Settling In

Trip Start Mar 04, 2006
Trip End Apr 13, 2006

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Flag of Thailand  ,
Tuesday, March 7, 2006

I'm happy to say I'm starting to get this place. Culture shock definitely got in the way at first, but I'm getting over that, and enjoying the experience.

Yesterday I spent most of the day just wandering around. On foot, this time. Starting out from KSR, I just headed out at random, turning down alleys and side streets, getting away from the immediate tourist area. It was interesting to see the locals just going about their lives, not catering to tourists. I left the camera behind as it sometimes gets in the way of seeing things. You're always looking for a good shot instead of just looking. Since I stayed away from the tourist sights, there were no touts to be seen. The only interactions I had were nods and smiles.

After 3 or 4 hours of walking, I ended up back on KSR, and was about to call it a day when I bumped into Savina, the girl I'd met at the airport. We ended up getting together for dinner, and catching up on each other's adventures while gorging on great Thai food. I came away with some great advice on getting around on the local buses, and she left amazed by my idiocy with the tuk-tuks. Overall, my best day so far.

This morning I tried to line up a place to stay on arrival in Yangon, Myanmar. I haven't heard back from them yet, so for now the plan is to show up on their doorstep and beg for a room.

After lunch today I headed for the river, looking to catch a boat down to the Grand Palace and Wat Pho, home of the giant reclining Bhudda. I eventually found the dock, paid my 18 bhat, and headed off. If you ever end up in Bangkok, I recommend traveling on the river when possible. Cool(ish) breeze, away from the constant spew of exhaust on the streets, fast, and an interesting preview of life along the river.

In the end, I only managed to see Wat Pho. I got so caught up with everything there that I ran out of time to get into the Grand Palace before they shut the gate for the day. Not that big a deal as I'll be back in Bangkok at various points during the trip and will have a chance to catch it again.

Wat Pho was great. Home of a 45 meter long, gold plated reclining Buddha. I wasn't expecting much, but it's actually really impressive in person. Not just a tourist attraction, but an active Buddhist temple, worshipers mix in with the tourists, lighting incense and candles, and offering alms. In the midst of all the video taping and flashes, they just do what they came for.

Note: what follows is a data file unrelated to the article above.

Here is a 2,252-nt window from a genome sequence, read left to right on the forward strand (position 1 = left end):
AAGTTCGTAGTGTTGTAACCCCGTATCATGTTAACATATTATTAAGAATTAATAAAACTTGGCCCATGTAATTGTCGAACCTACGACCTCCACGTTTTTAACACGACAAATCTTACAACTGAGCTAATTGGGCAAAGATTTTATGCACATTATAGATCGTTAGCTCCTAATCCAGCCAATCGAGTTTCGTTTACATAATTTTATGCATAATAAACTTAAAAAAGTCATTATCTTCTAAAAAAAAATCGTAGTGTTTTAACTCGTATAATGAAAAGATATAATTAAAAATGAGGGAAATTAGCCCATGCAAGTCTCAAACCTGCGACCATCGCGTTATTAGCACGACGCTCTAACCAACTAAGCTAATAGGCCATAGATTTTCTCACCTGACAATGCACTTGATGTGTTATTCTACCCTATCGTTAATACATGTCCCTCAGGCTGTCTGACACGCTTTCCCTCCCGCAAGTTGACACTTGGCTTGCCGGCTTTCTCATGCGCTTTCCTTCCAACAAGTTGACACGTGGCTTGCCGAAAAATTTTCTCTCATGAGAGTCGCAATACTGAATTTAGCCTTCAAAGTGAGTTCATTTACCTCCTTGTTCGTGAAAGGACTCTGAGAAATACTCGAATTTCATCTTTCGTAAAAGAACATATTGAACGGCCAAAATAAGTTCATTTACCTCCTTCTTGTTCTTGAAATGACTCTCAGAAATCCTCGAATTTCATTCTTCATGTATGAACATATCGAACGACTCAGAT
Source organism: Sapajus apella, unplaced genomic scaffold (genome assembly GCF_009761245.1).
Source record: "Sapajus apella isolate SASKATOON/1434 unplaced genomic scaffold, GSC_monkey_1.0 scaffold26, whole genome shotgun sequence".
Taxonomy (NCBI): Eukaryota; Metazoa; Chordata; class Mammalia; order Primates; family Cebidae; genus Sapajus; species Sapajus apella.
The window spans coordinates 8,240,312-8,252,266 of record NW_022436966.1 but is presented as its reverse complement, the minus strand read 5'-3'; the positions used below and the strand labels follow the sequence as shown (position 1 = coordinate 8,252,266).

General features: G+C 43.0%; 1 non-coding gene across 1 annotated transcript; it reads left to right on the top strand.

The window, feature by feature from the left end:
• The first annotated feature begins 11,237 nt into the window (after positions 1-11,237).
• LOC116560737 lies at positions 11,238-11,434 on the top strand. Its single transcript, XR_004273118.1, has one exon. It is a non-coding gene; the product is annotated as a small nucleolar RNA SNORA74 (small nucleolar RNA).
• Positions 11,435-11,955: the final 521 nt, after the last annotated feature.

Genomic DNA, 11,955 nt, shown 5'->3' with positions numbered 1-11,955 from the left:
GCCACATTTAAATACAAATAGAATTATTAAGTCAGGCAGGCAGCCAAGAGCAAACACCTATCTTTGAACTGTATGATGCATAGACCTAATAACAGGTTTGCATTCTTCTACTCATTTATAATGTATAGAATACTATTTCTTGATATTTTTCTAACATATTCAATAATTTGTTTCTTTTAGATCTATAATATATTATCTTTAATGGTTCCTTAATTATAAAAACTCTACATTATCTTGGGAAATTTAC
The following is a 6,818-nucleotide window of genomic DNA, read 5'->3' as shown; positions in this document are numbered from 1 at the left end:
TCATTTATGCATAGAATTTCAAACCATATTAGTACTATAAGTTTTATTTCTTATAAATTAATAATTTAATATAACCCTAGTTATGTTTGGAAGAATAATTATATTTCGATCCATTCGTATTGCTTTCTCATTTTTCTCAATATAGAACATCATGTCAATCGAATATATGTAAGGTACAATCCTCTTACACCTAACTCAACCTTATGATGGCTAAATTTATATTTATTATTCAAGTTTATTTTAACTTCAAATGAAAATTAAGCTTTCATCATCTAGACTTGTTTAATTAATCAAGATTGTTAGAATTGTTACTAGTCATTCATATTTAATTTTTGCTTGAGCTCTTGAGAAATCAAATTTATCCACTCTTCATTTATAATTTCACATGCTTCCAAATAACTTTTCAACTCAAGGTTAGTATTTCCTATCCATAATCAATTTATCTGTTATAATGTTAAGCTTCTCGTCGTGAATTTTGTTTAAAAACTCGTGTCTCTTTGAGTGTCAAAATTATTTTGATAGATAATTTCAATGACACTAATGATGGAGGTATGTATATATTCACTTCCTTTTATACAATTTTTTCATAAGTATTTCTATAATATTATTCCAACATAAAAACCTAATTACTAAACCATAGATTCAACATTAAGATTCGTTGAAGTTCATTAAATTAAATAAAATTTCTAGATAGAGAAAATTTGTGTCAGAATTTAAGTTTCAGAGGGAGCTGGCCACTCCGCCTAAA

Since it's spread out over several acres, Wat Pho never felt crowded, no matter how many tour buses arrived. It's an amazingly peaceful place, especially once you get away from reclining Buddha, the main attraction. I wandered for hours, just taking it all in. There are numerous minor temples, often empty or with a lone worshiper. I spent quite a bit of time in them, seeking relief from the sun, and just enjoying the peacefulness of it. Always under the watchful eyes of golden Buddhas of course. As you'll see from the pictures, there's no escaping him. He's literally everywhere.

I was pretty burnt by the end. I ended up scoring a seat in the shade, resting against a tree, and just people watching while I cooled off, gave my feet a break and killed off another bottle of water.

Two tout experiences today. The first on the way to the temple. He tried the "temple is closed" opening gambit. I told him he was wrong and kept walking. I must have had an interesting expression on my face, as he gave up right then. I shed the second one by lying repeatedly. Every time he tried to get traction, I answered with whatever I thought would stump him. "You see Grand Palace?" "Yep, 4 times." "Oh, um, you like shopping?" "I spent all my money already and I'm going home tomorrow." He dropped off after about a hundred yards. It was kinda fun actually.

Also got my first taste of haggling today. After perspiration induced sunscreen failure at Wat Pho, I decided it would be smart to invest in a hat. I picked out a baseball cap at a vendor outside the temple and asked how much. She started with 350 bhat. I countered with 100, and she looked at me like I'd just suggested she sell me her baby. She countered, then I countered and so on, with each of my offers resulting in reactions from her that made it clear I was stealing food from her children's mouths. In the end I paid 200 bhat (less than $5), which was probably still 50 bhat more than a skilled haggler would have paid, but I had fun and the extra dollar definitely meant more to her than me.

Looking back over my first few days, I realized all the things that were so frustrating or daunting, only were the first time. The foreignness of it all amplifies how difficult things might seem, but once you do it, every time after is easy.

I'm catching a flight to Yangon tomorrow. Internet access is sketchier there, but I should be able to send updates fairly often. Mom, that means don't worry if you don't hear anything for a few days! Really. Probably no pictures though, unless I find a broadband connection.

Next update from Myanmar.
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